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Thread: My homebuilt tools

  1. #1

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    Beri's Tools

    Lightbulb My homebuilt tools

    Quote Originally Posted by kbalch View Post
    Hi Beri,
    If you've built any interesting tools, yourself, we'd love to see them!
    Regards,
    Ken
    Hi everyone,

    as per request here are a few of my homebuilts :

    (Mostly) wooden bandsaw, as per woodgears.ca plans

    My homebuilt tools-beri-1.jpg

    rear view

    My homebuilt tools-beri-2.jpg

    Wooden woodturning lathe (mostly as per Shopnotes plans, but driven with a drill press)

    My homebuilt tools-lathe_1-b.jpg

    A simple disc sander (180mm)

    My homebuilt tools-beri_sander_1-b.jpg

    A tablesaw-router table combo

    My homebuilt tools-tablesaw011.jpg

    My homebuilt tools-tablesaw003.jpg

    My homebuilt tools-tablesaw002.jpg

    An electric pottery wheel (for my girl)

    My homebuilt tools-img_5001.jpg

    My homebuilt tools-img_5003.jpg

    And of course, many minor mods on handtools.. like everyone does

    Next project : powered metal hacksaw (but at the moment not enough free time... in a month or 2 maybe)
    Attached Thumbnails Attached Thumbnails My homebuilt tools-img_5010.jpg  

  2. The Following 3 Users Say Thank You to Beri For This Useful Post:

    ghostcat (10-12-2012), Jon (09-20-2012), kbalch (09-20-2012)

  3. #2
    Jon
    Jon is online now Jon has agreed the Seller's Terms of Service
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    Thanks Beri! These tools have been added to the following categories: Sanding and Grinding, Woodworking, Table Saws, and Bandsaws. We've also setup your homemade tools page here: Beri's homemade tools. Your receipts:



  4. #3

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    very interested in getting more information about what you used for the pottery wheel. Did you have a plan from somewhere or your own ?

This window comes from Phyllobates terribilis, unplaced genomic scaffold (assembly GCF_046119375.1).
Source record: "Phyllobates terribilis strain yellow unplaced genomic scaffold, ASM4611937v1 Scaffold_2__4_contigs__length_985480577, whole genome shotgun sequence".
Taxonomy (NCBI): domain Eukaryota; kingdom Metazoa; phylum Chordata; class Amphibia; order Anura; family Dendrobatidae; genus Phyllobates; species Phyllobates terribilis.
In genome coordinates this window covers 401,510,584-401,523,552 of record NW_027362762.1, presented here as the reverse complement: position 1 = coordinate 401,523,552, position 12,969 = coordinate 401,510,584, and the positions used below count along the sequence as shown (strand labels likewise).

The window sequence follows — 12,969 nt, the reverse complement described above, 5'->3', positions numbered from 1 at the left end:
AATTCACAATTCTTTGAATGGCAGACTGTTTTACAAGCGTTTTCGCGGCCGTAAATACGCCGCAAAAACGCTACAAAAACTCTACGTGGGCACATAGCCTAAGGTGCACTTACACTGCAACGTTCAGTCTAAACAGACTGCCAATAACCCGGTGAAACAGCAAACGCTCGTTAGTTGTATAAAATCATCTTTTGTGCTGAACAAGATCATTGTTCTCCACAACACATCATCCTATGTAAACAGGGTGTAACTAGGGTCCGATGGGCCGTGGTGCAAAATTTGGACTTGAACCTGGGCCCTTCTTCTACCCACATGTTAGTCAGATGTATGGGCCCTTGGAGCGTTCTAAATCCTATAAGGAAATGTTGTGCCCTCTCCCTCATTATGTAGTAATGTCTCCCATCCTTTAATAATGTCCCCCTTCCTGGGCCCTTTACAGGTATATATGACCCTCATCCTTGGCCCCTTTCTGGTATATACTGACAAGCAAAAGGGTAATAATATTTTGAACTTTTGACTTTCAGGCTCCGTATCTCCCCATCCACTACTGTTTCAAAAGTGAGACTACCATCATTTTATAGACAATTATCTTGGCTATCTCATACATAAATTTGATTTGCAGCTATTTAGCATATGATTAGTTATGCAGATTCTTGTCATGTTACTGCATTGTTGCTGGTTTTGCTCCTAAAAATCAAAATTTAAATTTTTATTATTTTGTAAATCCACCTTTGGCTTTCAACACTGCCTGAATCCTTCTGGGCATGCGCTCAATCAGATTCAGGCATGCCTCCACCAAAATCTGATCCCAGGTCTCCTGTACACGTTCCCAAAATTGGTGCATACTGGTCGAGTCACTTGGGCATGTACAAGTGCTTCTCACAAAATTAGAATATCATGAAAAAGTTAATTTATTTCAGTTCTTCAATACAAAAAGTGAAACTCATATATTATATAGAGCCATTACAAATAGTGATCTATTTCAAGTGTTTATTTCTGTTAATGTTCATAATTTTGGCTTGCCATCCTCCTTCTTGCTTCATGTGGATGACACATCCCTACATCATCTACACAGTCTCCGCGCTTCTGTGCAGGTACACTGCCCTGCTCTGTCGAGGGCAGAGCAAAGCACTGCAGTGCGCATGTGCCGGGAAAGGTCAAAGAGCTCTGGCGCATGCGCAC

thanks in advance...

    your projects look very professional

    zipp

  5. #4

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    Beri's Tools
    Quote Originally Posted by zippidee View Post
    very interested in getting more information about what you used for the pottery wheel. Did you have a plan from somewhere or your own ?
    thanks in advance...

    your projects look very professional

    zipp
    Hello zipp,

    the pottery wheel is a very simple one. It uses a old washing machine motor and pulley. Those motors have 2 speeds, 315 rpm and 2800 rpm. Only the slow winding is used, and you want your wheel spinning at around 60-70 rpm. For making more delicate object like tall slender vases, you will want a wheel with adjustable speed, 3 - 120 rpm for example. But for a beginner, the simple on off type is enough. I have attached a picture, under the motor is an additional fan, because the motor at 315 rpm does not have enough cooling to run for more than 5 mins (good enough for the washing machine, but not for the pottery wheel )
    Make sure the switch is waterproof, and no water can get on the electrical parts...
    Attached Thumbnails Attached Thumbnails My homebuilt tools-kolo2.jpg  

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    Thumbs up thanks for the info..

    Quote Originally Posted by Beri View Post
    Hello zipp,